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Article
Effective Interpersonal Listening in the Personal Selling Environment: Conceptualization, Measurement, and Nomological Validity
Journal of Marketing Theory and Practice (1999)
  • Stephen B. Castleberry
  • C. David Shepherd, Georgia Southern University
Abstract

The purpose of this research was to develop and validate a measure of the degree to which salespeople practice effective listening. After defining and discussing the construct, the development of a paper-and-pencil self-report measure of interpersonal listening in the personal selling context (ILPS) is described. Following the procedure used by Spiro and Weitz (1990), the validity of the measure was assessed via a mail questionnaire with a sample of 604 salespeople from a variety of firms and industries. Both performance and sales experience were significantly correlated with the ILPS scale. There were no significant relationships between ILPS and gender, age, or industry type. The 14-item ILPS scale that emerged from the purification process was shown to have acceptable reliability estimates, as well as evidence of face, convergent, and nomological validity. Managerial implications and directions for future research are presented.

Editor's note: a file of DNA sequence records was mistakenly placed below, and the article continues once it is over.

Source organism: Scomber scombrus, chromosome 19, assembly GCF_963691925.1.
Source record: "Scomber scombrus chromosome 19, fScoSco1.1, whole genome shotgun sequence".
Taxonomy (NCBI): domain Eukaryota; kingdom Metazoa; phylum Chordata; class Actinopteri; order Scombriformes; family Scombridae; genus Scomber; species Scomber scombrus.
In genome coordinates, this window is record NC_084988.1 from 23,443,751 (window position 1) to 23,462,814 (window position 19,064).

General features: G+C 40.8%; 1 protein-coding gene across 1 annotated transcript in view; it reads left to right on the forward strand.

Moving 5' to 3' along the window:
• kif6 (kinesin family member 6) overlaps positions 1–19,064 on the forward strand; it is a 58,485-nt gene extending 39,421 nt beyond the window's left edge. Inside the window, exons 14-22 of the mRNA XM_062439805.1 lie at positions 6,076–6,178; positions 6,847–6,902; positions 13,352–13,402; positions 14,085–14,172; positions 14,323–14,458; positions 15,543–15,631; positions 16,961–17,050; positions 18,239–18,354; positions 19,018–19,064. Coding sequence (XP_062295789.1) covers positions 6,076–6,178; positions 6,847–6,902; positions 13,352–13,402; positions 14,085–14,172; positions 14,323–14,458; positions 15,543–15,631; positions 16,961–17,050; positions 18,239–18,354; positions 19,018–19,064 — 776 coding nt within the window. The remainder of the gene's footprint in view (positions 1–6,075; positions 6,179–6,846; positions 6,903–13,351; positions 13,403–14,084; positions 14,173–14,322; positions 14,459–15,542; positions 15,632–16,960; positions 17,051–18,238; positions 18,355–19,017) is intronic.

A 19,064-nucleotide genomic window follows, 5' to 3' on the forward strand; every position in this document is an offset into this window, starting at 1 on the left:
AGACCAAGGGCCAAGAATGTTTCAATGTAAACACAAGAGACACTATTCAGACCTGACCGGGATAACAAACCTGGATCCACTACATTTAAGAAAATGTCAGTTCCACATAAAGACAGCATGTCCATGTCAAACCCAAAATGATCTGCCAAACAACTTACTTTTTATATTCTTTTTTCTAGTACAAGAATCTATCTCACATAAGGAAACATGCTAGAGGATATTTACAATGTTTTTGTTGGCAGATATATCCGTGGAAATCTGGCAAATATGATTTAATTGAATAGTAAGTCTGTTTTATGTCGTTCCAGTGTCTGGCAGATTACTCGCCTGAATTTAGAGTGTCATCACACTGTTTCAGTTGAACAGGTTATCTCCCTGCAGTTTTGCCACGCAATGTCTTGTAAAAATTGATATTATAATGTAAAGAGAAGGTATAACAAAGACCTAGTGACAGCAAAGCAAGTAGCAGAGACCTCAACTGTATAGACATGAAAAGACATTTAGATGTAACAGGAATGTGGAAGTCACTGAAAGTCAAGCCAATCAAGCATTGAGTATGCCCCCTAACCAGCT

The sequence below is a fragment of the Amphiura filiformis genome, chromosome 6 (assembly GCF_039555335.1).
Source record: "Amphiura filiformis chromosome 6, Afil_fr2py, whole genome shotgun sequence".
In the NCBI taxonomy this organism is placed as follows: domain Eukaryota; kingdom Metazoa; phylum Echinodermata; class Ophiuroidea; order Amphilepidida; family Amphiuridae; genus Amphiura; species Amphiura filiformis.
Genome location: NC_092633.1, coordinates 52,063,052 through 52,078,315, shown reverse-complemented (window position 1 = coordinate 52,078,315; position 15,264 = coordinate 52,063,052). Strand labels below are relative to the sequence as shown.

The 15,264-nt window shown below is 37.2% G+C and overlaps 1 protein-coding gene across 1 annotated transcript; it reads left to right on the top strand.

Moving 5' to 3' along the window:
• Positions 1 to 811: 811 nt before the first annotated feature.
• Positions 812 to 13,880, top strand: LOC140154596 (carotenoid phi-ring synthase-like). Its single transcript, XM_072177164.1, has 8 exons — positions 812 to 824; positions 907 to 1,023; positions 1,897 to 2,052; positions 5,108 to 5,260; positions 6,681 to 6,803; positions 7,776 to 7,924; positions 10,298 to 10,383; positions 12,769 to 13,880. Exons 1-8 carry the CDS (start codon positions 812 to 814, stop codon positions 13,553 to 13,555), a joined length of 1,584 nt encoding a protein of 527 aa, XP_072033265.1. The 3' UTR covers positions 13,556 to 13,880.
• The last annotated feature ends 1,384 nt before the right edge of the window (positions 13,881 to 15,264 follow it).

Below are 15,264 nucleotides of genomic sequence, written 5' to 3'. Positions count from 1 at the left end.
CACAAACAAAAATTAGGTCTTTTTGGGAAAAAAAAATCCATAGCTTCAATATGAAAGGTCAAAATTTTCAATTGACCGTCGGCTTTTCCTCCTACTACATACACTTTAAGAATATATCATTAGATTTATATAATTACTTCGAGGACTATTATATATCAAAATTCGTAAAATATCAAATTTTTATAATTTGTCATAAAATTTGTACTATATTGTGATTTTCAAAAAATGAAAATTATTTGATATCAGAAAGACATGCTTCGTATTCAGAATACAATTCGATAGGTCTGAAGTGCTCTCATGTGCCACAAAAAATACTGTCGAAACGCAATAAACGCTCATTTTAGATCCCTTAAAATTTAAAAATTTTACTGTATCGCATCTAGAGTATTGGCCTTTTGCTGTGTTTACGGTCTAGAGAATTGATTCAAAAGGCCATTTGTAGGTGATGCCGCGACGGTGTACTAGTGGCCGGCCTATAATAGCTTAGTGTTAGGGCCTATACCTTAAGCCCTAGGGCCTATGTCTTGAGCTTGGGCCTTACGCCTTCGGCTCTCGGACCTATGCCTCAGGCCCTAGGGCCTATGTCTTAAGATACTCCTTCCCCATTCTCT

Keywords
  • Salespeople,
  • Effective listening,
  • Interpersonal listening,
  • Performance,
  • Sales performance,
  • Face validity,
  • Convergent validity,
  • Nomological validity
Publication Date
Winter 1999
Citation Information
Stephen B. Castleberry and C. David Shepherd. "Effective Interpersonal Listening in the Personal Selling Environment: Conceptualization, Measurement, and Nomological Validity" Journal of Marketing Theory and Practice Vol. 7 Iss. 1 (1999)
Available at: http://works.bepress.com/c_david_shepherd/29/